There is a grave danger that many more people will die from the broader economic and social consequences of COVID-19 than from the virus itself, especially in Africa. And the last thing we need is to have the cure be worse than the disease itself.
Your continued support for humanitarian programmes is critical right now. It’s a matter of life and death - literally. For millions of people in the countries being discussed today. And for many millions more in the other countries edging closer to the brink of starvation.
We know that, already, there are 30 million people who rely solely on WFP for their survival. That’s the only food they get. If they don’t get the food we provide, the die.
Let me turn to the countries on today’s agenda. In the Democratic Republic of the Congo, conflict and instability had already forced 15.5 million people into crisis levels of food insecurity. These are people on the brink of starvation.
The latest assessment indicates that the upsurge in violence, coupled with COVID-19, has sent this total sky-rocketing to nearly 22 million people, an increase of 6.5 million people. And I should warn you these numbers assume WFP is able to maintain current levels of food assistance. If we are forced to scale back operations, the outlook is even worse.
In Yemen, the world’s worst catastrophe, worst human disaster, it continues… years of conflict-induced hunger and now the COVID-19 pandemic. 20 million people are already in crisis due to war, a collapsed economy and currency devaluation, crippling food prices and the destruction of public infrastructure. We believe a further 3 million may now face starvation due to the virus.
Because of lack of funding, 8.5 million of our beneficiaries in Yemen only receive assistance now every other month. We will be forced to cut rations for the remaining 4.5 million by December if funds do not increase. You can only imagine the impact that will have on the Yemeni people.
The decision by the Ansar Allah authorities to close Sana’a International Airport last week has made an already impossible situation worse. As the only airport in northern Yemen, it is a critical access point for humanitarian staff. The inability to move people in and out will hamper our efforts to stave off famine.
The alarm bells in Yemen are ringing loud and clear, and the world needs to open its eyes to the Yemeni people’s desperate plight before famine takes hold. And that famine is knocking on the door right before our eyes.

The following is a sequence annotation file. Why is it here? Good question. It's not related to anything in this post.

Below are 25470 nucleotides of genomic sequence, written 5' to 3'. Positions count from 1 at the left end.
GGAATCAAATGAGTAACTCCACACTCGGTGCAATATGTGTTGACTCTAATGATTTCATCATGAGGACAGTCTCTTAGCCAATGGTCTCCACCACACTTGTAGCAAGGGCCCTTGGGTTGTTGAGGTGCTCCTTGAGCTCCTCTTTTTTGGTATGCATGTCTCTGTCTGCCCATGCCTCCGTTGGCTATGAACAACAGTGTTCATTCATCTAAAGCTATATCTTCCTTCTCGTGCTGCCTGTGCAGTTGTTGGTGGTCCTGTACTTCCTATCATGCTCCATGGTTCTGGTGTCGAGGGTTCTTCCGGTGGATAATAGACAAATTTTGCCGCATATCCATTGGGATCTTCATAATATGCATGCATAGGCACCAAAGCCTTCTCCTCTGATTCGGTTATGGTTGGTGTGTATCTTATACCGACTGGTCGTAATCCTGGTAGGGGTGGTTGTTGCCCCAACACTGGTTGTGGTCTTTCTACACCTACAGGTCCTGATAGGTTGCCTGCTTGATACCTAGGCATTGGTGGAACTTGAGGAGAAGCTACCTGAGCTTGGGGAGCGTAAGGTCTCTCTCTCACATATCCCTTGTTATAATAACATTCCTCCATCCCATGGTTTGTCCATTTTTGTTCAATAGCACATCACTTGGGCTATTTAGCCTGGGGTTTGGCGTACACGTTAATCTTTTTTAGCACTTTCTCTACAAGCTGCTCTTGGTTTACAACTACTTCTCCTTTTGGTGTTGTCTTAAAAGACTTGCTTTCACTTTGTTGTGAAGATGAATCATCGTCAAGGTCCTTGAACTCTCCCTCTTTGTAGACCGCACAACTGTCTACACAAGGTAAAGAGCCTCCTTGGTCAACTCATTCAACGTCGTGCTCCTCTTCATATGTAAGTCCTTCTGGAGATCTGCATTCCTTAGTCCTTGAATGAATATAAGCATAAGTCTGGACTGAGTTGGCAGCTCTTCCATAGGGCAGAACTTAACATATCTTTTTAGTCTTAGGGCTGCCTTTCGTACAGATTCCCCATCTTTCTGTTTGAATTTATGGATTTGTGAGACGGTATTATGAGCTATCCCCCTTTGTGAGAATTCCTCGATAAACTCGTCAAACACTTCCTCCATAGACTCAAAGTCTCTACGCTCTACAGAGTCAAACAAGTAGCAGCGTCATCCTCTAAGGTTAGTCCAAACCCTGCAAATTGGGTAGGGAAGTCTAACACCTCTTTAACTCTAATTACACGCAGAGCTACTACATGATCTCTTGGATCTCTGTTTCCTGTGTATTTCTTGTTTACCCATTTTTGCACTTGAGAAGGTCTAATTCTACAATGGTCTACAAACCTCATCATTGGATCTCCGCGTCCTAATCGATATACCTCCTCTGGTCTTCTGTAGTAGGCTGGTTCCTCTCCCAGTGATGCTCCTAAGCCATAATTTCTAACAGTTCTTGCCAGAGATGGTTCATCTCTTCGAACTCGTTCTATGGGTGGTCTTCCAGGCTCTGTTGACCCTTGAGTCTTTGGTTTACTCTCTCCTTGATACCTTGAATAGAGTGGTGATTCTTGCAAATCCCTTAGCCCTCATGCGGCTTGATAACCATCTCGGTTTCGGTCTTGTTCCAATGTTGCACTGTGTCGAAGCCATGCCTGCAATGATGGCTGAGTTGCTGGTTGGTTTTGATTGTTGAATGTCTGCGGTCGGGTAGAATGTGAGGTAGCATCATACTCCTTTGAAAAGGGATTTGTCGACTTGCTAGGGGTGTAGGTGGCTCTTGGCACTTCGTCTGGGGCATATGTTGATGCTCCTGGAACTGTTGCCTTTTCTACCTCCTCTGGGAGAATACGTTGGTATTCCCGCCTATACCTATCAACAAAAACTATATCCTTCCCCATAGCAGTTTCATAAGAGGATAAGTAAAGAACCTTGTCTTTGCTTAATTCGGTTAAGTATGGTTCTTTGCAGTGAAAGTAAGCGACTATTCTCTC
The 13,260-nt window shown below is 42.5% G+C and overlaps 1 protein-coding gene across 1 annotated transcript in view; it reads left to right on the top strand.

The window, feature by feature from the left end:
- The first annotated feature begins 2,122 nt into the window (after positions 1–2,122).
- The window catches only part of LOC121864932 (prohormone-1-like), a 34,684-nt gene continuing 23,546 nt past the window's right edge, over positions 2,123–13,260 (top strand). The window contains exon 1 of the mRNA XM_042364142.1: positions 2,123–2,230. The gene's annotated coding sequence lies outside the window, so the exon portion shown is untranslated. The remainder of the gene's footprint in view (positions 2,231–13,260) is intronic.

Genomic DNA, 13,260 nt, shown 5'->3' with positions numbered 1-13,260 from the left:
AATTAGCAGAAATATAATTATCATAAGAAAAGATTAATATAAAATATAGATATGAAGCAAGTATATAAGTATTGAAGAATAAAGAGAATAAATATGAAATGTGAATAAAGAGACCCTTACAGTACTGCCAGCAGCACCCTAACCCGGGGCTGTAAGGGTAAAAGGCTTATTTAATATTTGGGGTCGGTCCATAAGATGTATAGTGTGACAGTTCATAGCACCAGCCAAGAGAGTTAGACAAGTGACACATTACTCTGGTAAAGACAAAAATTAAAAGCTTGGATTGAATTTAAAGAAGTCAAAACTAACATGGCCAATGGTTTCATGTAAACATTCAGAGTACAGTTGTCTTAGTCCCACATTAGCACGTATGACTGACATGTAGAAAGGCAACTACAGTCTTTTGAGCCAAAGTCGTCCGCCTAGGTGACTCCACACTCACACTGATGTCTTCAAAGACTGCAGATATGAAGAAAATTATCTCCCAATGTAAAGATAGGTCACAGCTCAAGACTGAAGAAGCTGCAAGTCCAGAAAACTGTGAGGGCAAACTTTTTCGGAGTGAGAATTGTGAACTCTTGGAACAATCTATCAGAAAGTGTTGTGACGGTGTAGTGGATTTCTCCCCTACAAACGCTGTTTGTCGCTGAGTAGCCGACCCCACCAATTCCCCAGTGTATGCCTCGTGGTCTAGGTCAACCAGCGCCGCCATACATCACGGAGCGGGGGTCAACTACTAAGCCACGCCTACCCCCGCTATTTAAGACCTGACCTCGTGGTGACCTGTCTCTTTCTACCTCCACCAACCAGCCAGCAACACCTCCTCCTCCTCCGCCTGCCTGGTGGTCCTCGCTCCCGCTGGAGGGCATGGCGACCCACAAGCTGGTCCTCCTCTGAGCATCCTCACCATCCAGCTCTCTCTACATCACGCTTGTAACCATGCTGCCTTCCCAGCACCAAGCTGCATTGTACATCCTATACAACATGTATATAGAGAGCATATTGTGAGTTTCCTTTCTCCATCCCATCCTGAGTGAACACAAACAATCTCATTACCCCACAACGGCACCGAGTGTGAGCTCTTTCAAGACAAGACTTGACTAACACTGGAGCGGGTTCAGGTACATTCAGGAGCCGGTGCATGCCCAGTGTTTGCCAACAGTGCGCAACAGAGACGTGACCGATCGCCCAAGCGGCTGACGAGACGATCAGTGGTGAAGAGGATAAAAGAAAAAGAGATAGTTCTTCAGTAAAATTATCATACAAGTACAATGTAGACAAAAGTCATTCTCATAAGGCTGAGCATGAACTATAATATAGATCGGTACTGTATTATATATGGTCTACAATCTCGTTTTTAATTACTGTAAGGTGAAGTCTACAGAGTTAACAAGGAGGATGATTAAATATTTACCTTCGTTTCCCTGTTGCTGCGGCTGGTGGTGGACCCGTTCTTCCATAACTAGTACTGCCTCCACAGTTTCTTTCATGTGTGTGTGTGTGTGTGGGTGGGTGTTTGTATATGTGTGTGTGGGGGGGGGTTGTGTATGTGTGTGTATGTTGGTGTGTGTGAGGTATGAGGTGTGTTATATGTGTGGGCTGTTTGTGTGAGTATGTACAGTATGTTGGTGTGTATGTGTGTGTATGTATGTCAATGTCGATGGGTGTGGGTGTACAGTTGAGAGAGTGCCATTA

Nigeria: COVID-19 is also forcing more people into food insecurity. Analysis shows measures imposed to contain the virus reduced incomes in 80 percent of households. You can imagine the devastation with that alone.
In the northeast of the country, 4.3 million people are food insecure, up by 600,000 largely due to COVID-19. While in the large urban area of Kano, the number of food insecure people during that lockdown period from March to June went from 568,000 to 1.5 million people – an increase of 1 million people. Very troubling.
South Sudan: The outlook there is similarly worrying, where even before the pandemic, 6.5 million people were expected to face severe food insecurity at the height of the lean season, made worse by the violence in Jonglei State in recent months. This has resulted in the displacement of tens of thousands of civilians, a large number of abducted women and children, and widespread loss of livestock and livelihoods. In addition, virus outbreaks in urban areas such as Juba could put as many as another 1.6 million people at risk of starvation.
Finally, even though it is not on today’s agenda, I also want to highlight the disaster unfolding in Burkina Faso, driven by the upsurge in violence. The number of people facing crisis levels of hunger has tripled to 3.3 million people, as COVID compounds the situation…displacement, security and access problems. For 11,000 of these people living in the northern provinces, famine is knocking on the door as we speak.
We know what we need to do. We have made huge strides forward in spotting the early warning signs of famine, in understanding its causes and consequences. But, tragically, we have seen this story play out too many times before.
The world stands by until it is too late, while hunger kills, it stokes community tensions, fuels conflict and instability, and forces families from their homes.
I recently learned that, in Latin America, hungry families have started hanging white flags outside their houses to show they need help. And there are a lot of them: 17.1 million severely food insecure people today, compared with 4.5 million only six or seven months ago.
A white flag is the sign of surrender - of giving up. Well, we CANNOT and we MUST NOT surrender, or tell ourselves there is nothing we can do, because millions of people around the world desperately need our help.
Truth is, we are all out of excuses for failing to act - swiftly and decisively - while children, women and men starve to death. Today, as humanitarians, we are here to warn you of the pressures caused by conflict and COVID-19. We must act and we must act before the dam bursts.
We need $4.9 billion to feed, for one year, all 30 million people who will die without WFP’s assistance.